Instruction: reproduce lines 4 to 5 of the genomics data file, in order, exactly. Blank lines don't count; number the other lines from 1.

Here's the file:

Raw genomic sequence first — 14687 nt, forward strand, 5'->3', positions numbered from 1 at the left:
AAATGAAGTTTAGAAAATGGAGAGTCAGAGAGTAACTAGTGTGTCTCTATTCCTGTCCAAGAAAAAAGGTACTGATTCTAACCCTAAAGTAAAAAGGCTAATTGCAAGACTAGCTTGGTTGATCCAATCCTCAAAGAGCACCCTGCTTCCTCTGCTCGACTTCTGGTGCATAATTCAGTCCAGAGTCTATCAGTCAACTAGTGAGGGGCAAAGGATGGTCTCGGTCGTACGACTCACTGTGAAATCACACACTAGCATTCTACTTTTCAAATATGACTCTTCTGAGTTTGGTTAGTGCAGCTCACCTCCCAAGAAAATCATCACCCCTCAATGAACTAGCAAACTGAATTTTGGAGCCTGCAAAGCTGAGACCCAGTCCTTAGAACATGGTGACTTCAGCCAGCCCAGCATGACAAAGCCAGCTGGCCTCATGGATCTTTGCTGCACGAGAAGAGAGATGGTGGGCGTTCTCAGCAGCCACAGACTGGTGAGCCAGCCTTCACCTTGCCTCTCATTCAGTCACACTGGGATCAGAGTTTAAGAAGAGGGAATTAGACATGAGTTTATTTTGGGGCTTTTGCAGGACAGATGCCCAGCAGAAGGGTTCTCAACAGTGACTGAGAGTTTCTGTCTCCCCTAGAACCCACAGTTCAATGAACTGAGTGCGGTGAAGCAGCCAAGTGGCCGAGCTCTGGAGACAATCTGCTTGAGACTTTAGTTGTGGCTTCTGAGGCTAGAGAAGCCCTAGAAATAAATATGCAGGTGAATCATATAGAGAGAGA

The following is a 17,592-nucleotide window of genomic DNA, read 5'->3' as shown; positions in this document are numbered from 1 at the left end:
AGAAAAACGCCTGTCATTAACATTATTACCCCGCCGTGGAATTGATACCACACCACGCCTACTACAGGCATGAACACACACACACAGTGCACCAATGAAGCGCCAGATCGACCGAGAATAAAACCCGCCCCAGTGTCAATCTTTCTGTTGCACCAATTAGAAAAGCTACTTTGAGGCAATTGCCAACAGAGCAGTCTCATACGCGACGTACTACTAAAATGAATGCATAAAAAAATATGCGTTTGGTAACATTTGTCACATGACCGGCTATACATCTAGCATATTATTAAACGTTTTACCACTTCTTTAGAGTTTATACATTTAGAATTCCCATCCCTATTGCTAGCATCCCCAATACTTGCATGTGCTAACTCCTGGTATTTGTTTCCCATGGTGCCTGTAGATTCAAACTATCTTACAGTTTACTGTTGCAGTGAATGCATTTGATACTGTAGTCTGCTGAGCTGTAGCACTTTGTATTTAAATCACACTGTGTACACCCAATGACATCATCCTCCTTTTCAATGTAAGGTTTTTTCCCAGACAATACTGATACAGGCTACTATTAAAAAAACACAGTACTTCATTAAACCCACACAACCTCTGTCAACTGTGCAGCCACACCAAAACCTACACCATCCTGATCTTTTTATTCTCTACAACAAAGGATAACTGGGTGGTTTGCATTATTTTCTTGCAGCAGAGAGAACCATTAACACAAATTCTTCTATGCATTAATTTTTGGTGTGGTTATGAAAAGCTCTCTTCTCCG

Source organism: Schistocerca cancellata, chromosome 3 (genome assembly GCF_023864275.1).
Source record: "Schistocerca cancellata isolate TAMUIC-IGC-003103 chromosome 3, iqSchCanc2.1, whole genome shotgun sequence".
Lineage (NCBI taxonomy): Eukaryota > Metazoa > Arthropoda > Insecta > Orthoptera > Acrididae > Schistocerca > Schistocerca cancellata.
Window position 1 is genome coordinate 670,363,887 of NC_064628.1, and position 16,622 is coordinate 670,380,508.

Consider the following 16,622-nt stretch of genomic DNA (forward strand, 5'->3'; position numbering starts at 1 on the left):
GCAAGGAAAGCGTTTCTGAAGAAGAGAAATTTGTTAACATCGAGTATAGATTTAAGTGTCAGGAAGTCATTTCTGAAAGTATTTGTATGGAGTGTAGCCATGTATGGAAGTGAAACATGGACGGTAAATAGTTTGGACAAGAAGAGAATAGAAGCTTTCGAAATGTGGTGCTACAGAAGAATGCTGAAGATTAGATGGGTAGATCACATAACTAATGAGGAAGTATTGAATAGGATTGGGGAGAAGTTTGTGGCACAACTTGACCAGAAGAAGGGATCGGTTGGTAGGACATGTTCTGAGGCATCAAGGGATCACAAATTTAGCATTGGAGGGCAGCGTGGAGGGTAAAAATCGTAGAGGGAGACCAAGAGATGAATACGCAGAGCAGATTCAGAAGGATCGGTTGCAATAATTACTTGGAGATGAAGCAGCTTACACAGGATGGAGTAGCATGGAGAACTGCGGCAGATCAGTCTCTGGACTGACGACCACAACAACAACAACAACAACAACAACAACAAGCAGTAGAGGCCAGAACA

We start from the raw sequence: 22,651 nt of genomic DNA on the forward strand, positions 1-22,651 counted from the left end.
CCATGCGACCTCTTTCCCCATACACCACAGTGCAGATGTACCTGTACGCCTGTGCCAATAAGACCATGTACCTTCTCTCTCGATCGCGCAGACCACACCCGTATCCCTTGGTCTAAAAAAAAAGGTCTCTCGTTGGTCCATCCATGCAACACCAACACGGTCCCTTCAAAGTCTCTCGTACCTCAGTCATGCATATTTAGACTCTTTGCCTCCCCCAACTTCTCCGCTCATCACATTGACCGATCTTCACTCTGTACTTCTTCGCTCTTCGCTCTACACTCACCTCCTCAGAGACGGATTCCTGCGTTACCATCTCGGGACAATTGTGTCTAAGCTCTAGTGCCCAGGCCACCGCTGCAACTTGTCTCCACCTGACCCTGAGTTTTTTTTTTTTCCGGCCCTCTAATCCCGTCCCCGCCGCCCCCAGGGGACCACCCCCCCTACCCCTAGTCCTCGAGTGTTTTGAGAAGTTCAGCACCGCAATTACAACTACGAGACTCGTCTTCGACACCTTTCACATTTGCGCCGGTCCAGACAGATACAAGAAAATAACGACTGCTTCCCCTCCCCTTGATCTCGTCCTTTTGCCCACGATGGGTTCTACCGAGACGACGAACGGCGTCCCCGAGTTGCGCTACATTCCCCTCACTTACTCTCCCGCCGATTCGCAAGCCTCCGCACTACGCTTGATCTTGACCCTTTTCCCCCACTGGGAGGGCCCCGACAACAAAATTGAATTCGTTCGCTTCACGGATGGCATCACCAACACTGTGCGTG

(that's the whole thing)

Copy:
AGAAAAACGCCTGTCATTAACATTATTACCCCGCCGTGGAATTGATACCACACCACGCCTACTACAGGCATGAACACACACACACAGTGCACCAATGAAGCGCCAGATCGACCGAGAATAAAACCCGCCCCAGTGTCAATCTTTCTGTTGCACCAATTAGAAAAGCTACTTTGAGGCAATTGCCAACAGAGCAGTCTCATACGCGACGTACTACTAAAATGAATGCATAAAAAAATATGCGTTTGGTAACATTTGTCACATGACCGGCTATACATCTAGCATATTATTAAACGTTTTACCACTTCTTTAGAGTTTATACATTTAGAATTCCCATCCCTATTGCTAGCATCCCCAATACTTGCATGTGCTAACTCCTGGTATTTGTTTCCCATGGTGCCTGTAGATTCAAACTATCTTACAGTTTACTGTTGCAGTGAATGCATTTGATACTGTAGTCTGCTGAGCTGTAGCACTTTGTATTTAAATCACACTGTGTACACCCAATGACATCATCCTCCTTTTCAATGTAAGGTTTTTTCCCAGACAATACTGATACAGGCTACTATTAAAAAAACACAGTACTTCATTAAACCCACACAACCTCTGTCAACTGTGCAGCCACACCAAAACCTACACCATCCTGATCTTTTTATTCTCTACAACAAAGGATAACTGGGTGGTTTGCATTATTTTCTTGCAGCAGAGAGAACCATTAACACAAATTCTTCTATGCATTAATTTTTGGTGTGGTTATGAAAAGCTCTCTTCTCCG

Source organism: Schistocerca cancellata, chromosome 3 (genome assembly GCF_023864275.1).